When a parent disputes a decision made by a school district regarding the special education and/or services of their child, one option is to file a “Due Process Complaint”. [See Procedural Safeguards, 20 USC 1415(b)(6) and (c)(2).] When a complaint is filed, the state’s Department of Education assigns the case to an “Independent Hearing Officer”. 20 USC 1415(f)(1)(A).
States differ on who fills the role of Independent Hearing Officer (“IHO”). In a few states (Pennsylvania, for example), the DOE appoints dedicated hearing officers to special education matters. These people tend to be experienced practitioners in special education law, whether lawyers or school psychologists or similar professions. In several states (New Jersey, Arizona, Wisconsin, for example), the DOE relegates the cases to the state’s version of the Office of Administrative Law. From there, Administrative Law Judges (“ALJs”) are appointed as the hearing officers of special education cases.
While true IHOs handle only special ed cases, ALJs handle numerous different types of administrative law cases. The types of cases handled by ALJs include civil service appeals, some workers compensation cases, denials of benefits (such as social security, welfare, disability, etc.), alleged violations of environmental laws, and many others. In other words, the scope is very wide and ALJs cannot possibly be intimately knowledgeable about the laws in all of those areas. (Think of it this way, if you have a problem with your knee, do you go to a heart surgeon? No, you go to an orthopedic surgeon.)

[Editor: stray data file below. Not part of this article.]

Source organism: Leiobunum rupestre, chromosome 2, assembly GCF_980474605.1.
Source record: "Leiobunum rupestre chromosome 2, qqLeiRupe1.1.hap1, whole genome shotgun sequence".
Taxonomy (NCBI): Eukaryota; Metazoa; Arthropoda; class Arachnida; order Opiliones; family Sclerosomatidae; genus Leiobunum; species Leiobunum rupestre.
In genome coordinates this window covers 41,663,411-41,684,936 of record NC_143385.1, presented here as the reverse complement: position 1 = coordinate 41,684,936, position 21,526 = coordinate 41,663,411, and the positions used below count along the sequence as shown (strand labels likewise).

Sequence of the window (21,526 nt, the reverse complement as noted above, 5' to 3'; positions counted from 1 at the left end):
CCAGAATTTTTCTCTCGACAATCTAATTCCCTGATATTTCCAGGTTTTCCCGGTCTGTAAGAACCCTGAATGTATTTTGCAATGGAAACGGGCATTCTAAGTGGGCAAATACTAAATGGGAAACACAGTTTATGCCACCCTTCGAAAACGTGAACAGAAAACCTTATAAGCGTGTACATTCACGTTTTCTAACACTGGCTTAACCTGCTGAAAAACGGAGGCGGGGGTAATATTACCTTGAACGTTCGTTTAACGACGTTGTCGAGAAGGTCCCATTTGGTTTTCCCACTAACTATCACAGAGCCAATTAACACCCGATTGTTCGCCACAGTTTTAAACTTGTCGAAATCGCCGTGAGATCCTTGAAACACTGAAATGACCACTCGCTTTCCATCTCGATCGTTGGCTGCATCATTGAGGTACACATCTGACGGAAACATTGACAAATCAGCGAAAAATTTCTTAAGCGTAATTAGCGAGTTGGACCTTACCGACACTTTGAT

The main special education law, the Individuals with Disabilities Education Act (“IDEA”) requires that IHOs meet certain requirements. “A hearing officer conducting a [Due Process] hearing . . . shall, at a minimum . . . (ii) possess knowledge of, and the ability to understand, the provisions of this chapter, Federal and State regulations pertaining to this chapter, and legal interpretations of this chapter by Federal and State courts; . . . and (iv) possess the knowledge and ability to render and write decisions in accordance with appropriate, standard legal practice.” 20 USC Sec. 1415(f)(3)(A); 34 CFR Sec. 300.511(c).
What all that legal mumbo-jumbo means is that whomever is assigned to hear special education cases should be competent in special education law (IDEA, etc.) as well as in making well-reasoned written decisions. Many ALJs do not have the required knowledge or experience (or time) to handle special education cases. In my opinion, the system is broken and the blame lies with the state DOEs.
I have suggestions on how to fix this, but won’t discuss them on this blog (for now, but perhaps in the future). But one thing you should do as a parent is consult with a special education attorney to determine if you will get a competent hearing officer to hear your dispute.